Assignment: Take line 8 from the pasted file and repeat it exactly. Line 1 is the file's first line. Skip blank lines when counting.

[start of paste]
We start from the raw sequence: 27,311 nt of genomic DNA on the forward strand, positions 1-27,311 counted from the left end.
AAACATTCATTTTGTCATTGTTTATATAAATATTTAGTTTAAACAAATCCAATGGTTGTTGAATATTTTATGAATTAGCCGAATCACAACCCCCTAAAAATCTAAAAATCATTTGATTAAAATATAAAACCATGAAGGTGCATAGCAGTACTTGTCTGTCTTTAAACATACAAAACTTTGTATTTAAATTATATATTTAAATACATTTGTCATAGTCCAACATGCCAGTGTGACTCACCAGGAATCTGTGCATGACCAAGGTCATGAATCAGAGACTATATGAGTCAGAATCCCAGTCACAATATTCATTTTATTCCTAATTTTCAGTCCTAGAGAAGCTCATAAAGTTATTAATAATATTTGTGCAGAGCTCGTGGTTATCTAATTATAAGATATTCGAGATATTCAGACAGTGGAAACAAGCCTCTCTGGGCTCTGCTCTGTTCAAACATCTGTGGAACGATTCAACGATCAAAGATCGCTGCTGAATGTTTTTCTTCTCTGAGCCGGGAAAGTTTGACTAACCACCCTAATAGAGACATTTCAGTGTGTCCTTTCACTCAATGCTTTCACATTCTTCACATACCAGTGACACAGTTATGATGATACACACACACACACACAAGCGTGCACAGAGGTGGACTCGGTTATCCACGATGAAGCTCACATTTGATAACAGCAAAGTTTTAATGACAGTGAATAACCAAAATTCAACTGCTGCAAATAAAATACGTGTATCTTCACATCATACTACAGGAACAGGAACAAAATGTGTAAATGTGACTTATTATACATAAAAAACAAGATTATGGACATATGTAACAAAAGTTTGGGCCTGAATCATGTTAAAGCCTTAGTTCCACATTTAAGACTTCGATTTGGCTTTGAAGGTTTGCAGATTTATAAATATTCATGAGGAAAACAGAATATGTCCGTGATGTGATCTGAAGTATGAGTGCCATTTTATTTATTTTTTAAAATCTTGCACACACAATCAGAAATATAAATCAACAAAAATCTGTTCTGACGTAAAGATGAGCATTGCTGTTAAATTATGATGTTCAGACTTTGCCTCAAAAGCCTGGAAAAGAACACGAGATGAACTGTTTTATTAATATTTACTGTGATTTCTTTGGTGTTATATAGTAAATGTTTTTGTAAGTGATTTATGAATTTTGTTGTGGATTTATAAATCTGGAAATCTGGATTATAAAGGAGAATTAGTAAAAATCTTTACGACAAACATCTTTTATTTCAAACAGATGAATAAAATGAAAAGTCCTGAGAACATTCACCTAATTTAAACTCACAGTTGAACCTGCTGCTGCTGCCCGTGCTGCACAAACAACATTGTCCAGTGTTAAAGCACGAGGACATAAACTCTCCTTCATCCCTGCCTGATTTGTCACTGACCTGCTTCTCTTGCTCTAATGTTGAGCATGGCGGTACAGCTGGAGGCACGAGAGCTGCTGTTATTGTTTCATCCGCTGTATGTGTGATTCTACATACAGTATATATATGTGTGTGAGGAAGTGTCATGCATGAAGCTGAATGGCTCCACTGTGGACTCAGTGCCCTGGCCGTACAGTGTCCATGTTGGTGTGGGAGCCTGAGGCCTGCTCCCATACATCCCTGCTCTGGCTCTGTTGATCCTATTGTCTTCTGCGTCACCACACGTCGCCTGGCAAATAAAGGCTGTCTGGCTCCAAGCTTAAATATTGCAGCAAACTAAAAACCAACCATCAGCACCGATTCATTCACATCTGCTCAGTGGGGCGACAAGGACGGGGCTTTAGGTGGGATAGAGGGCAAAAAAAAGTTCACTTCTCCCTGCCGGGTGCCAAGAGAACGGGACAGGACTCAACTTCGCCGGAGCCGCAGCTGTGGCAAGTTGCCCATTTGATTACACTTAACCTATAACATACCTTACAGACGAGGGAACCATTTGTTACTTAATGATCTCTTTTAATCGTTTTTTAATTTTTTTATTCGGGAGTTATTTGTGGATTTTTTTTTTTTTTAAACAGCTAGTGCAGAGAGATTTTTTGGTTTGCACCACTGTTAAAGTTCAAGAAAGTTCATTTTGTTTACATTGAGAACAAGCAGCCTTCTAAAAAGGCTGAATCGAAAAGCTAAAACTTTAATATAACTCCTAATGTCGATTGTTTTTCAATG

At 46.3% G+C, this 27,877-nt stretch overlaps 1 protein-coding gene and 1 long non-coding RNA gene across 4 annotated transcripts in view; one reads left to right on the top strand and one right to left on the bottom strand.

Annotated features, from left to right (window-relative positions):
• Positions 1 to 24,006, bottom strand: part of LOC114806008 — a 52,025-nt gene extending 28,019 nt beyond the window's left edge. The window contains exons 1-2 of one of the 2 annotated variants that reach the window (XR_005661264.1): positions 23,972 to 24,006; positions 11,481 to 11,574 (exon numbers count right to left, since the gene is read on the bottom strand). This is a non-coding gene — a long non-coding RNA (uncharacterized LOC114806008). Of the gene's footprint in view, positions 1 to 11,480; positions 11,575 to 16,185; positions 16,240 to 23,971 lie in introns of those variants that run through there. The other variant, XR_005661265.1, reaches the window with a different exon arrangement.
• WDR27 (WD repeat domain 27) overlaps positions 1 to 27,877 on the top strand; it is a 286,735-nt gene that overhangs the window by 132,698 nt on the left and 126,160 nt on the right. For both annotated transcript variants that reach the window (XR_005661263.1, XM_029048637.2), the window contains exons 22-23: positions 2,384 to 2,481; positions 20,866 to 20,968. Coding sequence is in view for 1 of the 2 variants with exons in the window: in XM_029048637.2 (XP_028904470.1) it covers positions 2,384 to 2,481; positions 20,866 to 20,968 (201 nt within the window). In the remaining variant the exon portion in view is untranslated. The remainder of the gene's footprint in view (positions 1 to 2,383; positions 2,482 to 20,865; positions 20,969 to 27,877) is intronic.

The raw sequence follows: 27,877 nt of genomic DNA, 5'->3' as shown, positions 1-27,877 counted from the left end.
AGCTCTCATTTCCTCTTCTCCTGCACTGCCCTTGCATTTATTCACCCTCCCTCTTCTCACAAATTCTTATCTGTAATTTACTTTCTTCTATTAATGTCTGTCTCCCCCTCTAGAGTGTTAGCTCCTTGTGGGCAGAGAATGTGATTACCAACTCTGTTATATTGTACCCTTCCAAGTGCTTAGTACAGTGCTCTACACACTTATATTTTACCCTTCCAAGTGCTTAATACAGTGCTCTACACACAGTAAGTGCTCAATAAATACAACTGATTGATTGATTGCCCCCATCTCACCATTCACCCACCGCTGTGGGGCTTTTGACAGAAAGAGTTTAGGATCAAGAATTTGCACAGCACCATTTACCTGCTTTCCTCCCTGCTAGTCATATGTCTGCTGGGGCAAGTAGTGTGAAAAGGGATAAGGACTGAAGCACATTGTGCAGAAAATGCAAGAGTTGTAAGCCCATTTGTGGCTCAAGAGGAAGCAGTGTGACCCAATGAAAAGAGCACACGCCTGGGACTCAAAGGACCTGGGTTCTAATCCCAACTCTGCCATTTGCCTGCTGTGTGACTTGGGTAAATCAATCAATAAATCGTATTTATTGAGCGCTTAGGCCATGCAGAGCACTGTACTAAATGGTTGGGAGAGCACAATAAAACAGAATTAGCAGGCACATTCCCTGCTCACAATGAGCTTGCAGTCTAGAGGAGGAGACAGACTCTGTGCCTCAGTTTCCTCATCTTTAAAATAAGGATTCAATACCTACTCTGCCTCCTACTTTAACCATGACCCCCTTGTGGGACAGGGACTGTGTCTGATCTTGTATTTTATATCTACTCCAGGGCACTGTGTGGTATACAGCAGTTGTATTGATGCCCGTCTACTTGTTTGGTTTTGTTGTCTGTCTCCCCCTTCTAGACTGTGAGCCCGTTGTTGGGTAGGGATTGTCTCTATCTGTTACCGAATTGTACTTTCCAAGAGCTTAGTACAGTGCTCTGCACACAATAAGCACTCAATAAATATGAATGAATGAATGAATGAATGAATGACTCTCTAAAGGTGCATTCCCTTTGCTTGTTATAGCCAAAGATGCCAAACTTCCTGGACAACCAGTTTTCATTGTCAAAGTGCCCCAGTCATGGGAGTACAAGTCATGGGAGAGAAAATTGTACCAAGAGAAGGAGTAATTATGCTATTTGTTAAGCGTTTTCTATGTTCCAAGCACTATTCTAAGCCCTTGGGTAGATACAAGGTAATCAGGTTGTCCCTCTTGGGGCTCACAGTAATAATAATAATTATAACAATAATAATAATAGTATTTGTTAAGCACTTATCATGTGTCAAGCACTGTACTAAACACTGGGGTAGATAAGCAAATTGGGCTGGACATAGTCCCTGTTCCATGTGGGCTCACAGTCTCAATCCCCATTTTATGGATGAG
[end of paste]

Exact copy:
AGCTCTCATTTCCTCTTCTCCTGCACTGCCCTTGCATTTATTCACCCTCCCTCTTCTCACAAATTCTTATCTGTAATTTACTTTCTTCTATTAATGTCTGTCTCCCCCTCTAGAGTGTTAGCTCCTTGTGGGCAGAGAATGTGATTACCAACTCTGTTATATTGTACCCTTCCAAGTGCTTAGTACAGTGCTCTACACACTTATATTTTACCCTTCCAAGTGCTTAATACAGTGCTCTACACACAGTAAGTGCTCAATAAATACAACTGATTGATTGATTGCCCCCATCTCACCATTCACCCACCGCTGTGGGGCTTTTGACAGAAAGAGTTTAGGATCAAGAATTTGCACAGCACCATTTACCTGCTTTCCTCCCTGCTAGTCATATGTCTGCTGGGGCAAGTAGTGTGAAAAGGGATAAGGACTGAAGCACATTGTGCAGAAAATGCAAGAGTTGTAAGCCCATTTGTGGCTCAAGAGGAAGCAGTGTGACCCAATGAAAAGAGCACACGCCTGGGACTCAAAGGACCTGGGTTCTAATCCCAACTCTGCCATTTGCCTGCTGTGTGACTTGGGTAAATCAATCAATAAATCGTATTTATTGAGCGCTTAGGCCATGCAGAGCACTGTACTAAATGGTTGGGAGAGCACAATAAAACAGAATTAGCAGGCACATTCCCTGCTCACAATGAGCTTGCAGTCTAGAGGAGGAGACAGACTCTGTGCCTCAGTTTCCTCATCTTTAAAATAAGGATTCAATACCTACTCTGCCTCCTACTTTAACCATGACCCCCTTGTGGGACAGGGACTGTGTCTGATCTTGTATTTTATATCTACTCCAGGGCACTGTGTGGTATACAGCAGTTGTATTGATGCCCGTCTACTTGTTTGGTTTTGTTGTCTGTCTCCCCCTTCTAGACTGTGAGCCCGTTGTTGGGTAGGGATTGTCTCTATCTGTTACCGAATTGTACTTTCCAAGAGCTTAGTACAGTGCTCTGCACACAATAAGCACTCAATAAATATGAATGAATGAATGAATGAATGAATGACTCTCTAAAGGTGCATTCCCTTTGCTTGTTATAGCCAAAGATGCCAAACTTCCTGGACAACCAGTTTTCATTGTCAAAGTGCCCCAGTCATGGGAGTACAAGTCATGGGAGAGAAAATTGTACCAAGAGAAGGAGTAATTATGCTATTTGTTAAGCGTTTTCTATGTTCCAAGCACTATTCTAAGCCCTTGGGTAGATACAAGGTAATCAGGTTGTCCCTCTTGGGGCTCACAGTAATAATAATAATTATAACAATAATAATAATAGTATTTGTTAAGCACTTATCATGTGTCAAGCACTGTACTAAACACTGGGGTAGATAAGCAAATTGGGCTGGACATAGTCCCTGTTCCATGTGGGCTCACAGTCTCAATCCCCATTTTATGGATGAG